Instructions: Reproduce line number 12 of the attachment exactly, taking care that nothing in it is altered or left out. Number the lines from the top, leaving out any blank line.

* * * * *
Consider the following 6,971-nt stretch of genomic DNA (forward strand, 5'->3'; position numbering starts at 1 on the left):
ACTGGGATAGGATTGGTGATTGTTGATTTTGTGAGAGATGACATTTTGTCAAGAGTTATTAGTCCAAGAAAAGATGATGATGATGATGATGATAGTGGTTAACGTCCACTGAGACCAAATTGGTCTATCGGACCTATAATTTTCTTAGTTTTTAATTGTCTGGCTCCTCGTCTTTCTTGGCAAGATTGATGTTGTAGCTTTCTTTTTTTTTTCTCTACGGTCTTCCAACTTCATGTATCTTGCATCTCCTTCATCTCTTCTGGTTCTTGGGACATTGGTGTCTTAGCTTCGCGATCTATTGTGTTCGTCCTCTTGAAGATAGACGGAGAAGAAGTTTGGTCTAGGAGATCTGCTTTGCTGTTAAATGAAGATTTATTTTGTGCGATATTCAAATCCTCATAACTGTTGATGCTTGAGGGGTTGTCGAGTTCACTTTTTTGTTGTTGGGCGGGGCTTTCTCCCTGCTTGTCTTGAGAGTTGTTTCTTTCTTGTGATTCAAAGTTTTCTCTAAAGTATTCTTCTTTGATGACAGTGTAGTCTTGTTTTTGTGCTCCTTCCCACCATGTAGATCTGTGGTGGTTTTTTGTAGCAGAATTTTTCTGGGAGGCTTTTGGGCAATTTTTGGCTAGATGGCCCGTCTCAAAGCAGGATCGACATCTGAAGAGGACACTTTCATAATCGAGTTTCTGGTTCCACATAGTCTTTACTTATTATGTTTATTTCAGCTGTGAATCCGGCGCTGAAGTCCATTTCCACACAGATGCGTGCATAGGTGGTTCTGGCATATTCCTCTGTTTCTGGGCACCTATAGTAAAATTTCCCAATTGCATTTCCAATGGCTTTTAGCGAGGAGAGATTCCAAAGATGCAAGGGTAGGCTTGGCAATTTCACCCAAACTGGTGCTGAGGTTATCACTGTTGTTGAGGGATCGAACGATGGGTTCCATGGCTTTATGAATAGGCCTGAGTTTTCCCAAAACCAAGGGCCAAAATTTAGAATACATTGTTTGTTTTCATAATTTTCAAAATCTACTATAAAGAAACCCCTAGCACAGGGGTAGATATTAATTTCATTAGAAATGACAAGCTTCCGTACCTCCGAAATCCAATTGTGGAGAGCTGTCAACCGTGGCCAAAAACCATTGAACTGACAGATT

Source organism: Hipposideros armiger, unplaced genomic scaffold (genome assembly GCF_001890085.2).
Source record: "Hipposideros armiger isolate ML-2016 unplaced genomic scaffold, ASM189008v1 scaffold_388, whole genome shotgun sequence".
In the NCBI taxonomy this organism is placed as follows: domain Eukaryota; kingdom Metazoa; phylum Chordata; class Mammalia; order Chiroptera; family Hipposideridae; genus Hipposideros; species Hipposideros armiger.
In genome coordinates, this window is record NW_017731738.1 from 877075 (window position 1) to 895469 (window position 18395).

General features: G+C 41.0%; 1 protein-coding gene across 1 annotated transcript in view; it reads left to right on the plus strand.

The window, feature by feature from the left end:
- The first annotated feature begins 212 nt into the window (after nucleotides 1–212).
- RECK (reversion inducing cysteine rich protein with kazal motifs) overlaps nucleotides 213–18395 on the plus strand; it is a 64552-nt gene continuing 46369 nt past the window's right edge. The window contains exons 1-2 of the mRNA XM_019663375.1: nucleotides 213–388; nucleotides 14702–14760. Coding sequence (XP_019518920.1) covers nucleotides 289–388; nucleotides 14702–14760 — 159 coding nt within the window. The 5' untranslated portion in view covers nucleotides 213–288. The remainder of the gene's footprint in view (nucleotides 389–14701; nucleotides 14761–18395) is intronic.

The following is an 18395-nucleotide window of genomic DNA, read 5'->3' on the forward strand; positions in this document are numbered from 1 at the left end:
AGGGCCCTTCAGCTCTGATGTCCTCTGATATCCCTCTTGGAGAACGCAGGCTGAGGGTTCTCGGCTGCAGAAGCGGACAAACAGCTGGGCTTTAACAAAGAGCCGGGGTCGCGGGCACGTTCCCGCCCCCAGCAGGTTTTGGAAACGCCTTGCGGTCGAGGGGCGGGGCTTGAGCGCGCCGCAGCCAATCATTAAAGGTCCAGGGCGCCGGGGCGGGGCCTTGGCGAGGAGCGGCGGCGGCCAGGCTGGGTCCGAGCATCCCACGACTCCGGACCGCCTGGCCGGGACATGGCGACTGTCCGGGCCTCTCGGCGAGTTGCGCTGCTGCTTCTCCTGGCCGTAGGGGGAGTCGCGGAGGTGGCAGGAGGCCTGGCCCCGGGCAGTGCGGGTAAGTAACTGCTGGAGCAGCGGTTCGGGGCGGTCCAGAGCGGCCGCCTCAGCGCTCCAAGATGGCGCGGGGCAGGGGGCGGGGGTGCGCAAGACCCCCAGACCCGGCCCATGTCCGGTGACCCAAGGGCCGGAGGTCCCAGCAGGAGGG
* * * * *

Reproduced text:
AGGGCCCTTCAGCTCTGATGTCCTCTGATATCCCTCTTGGAGAACGCAGGCTGAGGGTTCTCGGCTGCAGAAGCGGACAAACAGCTGGGCTTTAACAAAGAGCCGGGGTCGCGGGCACGTTCCCGCCCCCAGCAGGTTTTGGAAACGCCTTGCGGTCGAGGGGCGGGGCTTGAGCGCGCCGCAGCCAATCATTAAAGGTCCAGGGCGCCGGGGCGGGGCCTTGGCGAGGAGCGGCGGCGGCCAGGCTGGGTCCGAGCATCCCACGACTCCGGACCGCCTGGCCGGGACATGGCGACTGTCCGGGCCTCTCGGCGAGTTGCGCTGCTGCTTCTCCTGGCCGTAGGGGGAGTCGCGGAGGTGGCAGGAGGCCTGGCCCCGGGCAGTGCGGGTAAGTAACTGCTGGAGCAGCGGTTCGGGGCGGTCCAGAGCGGCCGCCTCAGCGCTCCAAGATGGCGCGGGGCAGGGGGCGGGGGTGCGCAAGACCCCCAGACCCGGCCCATGTCCGGTGACCCAAGGGCCGGAGGTCCCAGCAGGAGGG